All utilities must comply with regulatory requirements from local, state, and federal agencies. Gyroscopic mapping aids in compliance by ensuring accurate records and supporting the documentation needed for audits and reporting. The IMU then provides accurate X, Y, Z data throughout the pipeline to give an accurate representation of where this asset lives underground which can be given to future construction firms who may need to dig in the area.
Depending on whatever path makes the most sense for that specific application, there are four possible methods to send the tool through the pipeline to collect the data. For instance, primarily in fiber and telecom ducts the probe is pulled using a winch, for electric conduits the tool is pushed using fiberglass rod with pusher mechanism, for oil & gas pipelines the probe operates in pressurized conditions travelling along the flow of medium, finally for Sanitary sewer pipelines the tool is integrated into a motorized crawler system to travel collecting the data and obtain a precise as-built map.
One thing that becomes clear in conversations with the GeoCal team is that there is recognition that their system is not the only viable solution towards solving this problem. For certain applications, the technologies mentioned above can certainly still work. However, their IMU-based tool does provide a number of advantages. For one thing, it works for pipelines of any material, metallic or non-metallic, and any kind of underground utility. It can also be used for assets of any depth, something that can’t be said of technology like GPR whose work takes place above the surface.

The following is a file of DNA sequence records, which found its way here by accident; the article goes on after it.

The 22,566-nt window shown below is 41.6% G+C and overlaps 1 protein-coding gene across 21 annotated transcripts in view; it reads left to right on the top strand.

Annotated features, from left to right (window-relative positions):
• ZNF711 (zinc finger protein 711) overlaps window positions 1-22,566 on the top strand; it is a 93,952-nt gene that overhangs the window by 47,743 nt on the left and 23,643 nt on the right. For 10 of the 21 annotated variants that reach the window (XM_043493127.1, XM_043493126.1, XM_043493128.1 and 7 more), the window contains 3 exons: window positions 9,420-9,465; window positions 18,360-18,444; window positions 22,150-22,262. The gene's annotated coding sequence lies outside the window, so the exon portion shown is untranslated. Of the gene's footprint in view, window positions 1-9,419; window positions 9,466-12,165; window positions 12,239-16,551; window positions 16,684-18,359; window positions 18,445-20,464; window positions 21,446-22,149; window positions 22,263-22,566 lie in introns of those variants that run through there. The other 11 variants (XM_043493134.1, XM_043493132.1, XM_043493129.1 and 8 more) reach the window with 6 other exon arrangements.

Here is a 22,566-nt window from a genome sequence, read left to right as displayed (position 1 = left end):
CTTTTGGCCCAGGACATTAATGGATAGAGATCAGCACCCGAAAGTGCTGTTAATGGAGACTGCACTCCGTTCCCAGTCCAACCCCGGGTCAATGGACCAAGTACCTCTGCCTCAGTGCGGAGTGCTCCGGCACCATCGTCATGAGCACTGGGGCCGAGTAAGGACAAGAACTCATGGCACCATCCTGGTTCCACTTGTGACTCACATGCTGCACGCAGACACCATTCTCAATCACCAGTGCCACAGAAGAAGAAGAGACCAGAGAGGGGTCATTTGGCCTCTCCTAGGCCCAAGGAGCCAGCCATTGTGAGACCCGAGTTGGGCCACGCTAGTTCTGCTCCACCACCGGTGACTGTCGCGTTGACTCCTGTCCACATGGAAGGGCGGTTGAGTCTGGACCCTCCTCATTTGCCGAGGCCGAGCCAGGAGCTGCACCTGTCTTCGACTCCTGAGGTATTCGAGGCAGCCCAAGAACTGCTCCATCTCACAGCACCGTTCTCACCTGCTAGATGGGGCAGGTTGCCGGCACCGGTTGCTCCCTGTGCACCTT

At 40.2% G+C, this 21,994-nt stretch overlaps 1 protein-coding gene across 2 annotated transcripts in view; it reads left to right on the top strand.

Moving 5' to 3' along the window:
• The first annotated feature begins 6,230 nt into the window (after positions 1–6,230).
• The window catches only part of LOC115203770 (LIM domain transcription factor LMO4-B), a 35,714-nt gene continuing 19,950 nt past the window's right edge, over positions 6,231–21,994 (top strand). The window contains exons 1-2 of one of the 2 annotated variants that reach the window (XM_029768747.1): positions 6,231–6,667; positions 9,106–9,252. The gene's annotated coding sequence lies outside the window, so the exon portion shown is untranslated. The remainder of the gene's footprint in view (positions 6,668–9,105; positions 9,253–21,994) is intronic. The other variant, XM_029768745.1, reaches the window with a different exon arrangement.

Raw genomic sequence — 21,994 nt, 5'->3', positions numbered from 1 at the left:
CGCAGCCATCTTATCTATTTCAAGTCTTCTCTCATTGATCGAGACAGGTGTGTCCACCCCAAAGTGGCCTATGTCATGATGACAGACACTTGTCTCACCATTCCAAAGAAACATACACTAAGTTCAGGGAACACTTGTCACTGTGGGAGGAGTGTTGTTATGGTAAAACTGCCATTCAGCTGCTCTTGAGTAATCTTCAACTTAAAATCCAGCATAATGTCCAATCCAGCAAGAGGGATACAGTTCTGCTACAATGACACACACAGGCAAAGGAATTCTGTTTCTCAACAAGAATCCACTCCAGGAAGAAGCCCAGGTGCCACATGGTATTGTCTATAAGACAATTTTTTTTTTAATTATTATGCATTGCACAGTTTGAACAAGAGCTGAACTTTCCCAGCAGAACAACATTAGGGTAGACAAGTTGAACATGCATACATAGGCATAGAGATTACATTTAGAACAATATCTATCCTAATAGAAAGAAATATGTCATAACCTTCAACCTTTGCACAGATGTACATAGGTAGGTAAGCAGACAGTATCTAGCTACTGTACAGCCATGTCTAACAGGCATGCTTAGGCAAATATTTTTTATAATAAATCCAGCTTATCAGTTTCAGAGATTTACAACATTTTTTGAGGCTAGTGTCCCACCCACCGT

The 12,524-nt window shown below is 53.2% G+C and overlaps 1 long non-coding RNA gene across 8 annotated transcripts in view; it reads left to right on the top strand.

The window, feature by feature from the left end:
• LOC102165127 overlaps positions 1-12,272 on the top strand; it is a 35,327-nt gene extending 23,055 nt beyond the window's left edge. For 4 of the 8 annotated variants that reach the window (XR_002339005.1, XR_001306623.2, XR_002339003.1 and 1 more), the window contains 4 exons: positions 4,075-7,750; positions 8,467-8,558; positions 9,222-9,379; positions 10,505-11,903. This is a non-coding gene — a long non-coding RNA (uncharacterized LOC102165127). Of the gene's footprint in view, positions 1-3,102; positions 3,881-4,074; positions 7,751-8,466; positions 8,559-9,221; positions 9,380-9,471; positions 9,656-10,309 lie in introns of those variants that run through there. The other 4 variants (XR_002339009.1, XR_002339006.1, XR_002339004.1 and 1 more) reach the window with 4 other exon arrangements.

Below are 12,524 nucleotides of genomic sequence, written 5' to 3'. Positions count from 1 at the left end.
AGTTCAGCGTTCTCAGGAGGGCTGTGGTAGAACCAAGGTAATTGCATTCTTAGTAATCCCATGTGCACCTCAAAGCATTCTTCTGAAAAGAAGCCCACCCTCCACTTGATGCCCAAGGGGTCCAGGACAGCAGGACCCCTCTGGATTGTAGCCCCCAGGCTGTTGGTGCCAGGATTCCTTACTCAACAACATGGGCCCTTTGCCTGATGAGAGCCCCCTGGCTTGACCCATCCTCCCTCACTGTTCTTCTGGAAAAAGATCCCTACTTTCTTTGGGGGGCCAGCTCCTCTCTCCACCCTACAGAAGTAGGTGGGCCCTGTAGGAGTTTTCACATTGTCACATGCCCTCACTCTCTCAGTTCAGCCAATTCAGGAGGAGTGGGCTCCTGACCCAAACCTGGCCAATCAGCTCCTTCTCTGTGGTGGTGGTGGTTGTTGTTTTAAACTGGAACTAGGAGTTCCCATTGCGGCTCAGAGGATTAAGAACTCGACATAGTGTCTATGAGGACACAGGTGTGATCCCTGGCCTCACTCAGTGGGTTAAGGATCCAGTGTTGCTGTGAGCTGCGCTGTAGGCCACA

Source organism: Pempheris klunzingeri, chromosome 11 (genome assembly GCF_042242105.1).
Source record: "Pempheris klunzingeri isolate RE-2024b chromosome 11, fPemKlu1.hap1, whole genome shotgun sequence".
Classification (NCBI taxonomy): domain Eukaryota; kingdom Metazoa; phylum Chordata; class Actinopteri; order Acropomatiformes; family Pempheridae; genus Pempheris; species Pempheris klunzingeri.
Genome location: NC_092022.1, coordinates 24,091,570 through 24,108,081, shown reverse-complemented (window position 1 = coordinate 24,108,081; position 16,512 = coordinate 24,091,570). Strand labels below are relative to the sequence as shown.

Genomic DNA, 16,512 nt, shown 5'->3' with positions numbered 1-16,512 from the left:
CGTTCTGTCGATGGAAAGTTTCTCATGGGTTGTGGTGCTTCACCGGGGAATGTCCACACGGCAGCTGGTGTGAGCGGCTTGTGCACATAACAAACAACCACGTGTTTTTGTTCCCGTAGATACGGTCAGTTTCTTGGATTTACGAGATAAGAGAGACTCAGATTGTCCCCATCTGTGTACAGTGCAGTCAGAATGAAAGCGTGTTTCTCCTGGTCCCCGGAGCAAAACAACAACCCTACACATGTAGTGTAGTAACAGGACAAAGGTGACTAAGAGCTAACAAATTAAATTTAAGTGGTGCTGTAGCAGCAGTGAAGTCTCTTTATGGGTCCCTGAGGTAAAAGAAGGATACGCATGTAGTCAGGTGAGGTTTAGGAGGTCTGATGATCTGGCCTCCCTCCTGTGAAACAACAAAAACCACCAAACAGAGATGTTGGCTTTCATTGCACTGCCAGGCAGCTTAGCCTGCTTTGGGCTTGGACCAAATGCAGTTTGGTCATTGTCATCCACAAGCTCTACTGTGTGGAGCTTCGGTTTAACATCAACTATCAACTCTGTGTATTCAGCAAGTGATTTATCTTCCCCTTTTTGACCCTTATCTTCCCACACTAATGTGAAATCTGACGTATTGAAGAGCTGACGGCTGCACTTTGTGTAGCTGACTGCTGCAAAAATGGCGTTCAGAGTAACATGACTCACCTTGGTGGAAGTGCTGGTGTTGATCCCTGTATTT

In addition to all of that, perhaps most important is that GeoCal’s tool is largely non-intrusive. It doesn’t require the above ground tracing ability that other techniques do, nor does it expel electromagnetic signals leading to traffic disruptions. It’s not adherent to satellite reception, meaning it can still work within a congested urban area surrounded by skyscrapers, and it does not have any impact on local soil conditions.
The CGA indicates that, of all of the underground strikes captured in the statistics noted above, over a third are the result of locating practices. Unfortunately, we are still relying on old as-planned maps for much of our underground infrastructure, particularly in older cities, which leads to poor knowledge of where these pipelines are actually located under the surface. It’s crucial to have this information in an accurate and accessible format, and that’s GeoCal’s mission. Working with utility owners, they provide accurate, three-dimensional data which can be processed into CAD software and will be on-hand to pass off to any other asset owner who may need to dig in that area. With all of the construction expected over the next few decades, improving our knowledge of the underground is an absolute must.
Meet GeoCal at Booth # 339, and also attend the seminar on GIS Mapping is Key for Future Damage Prevention | Case Study: How DOTs Took a Proactive Approach. For further inquiries, contact Santosh Saride, Vice President of Strategy & Business Development with GeoCal, at [email protected].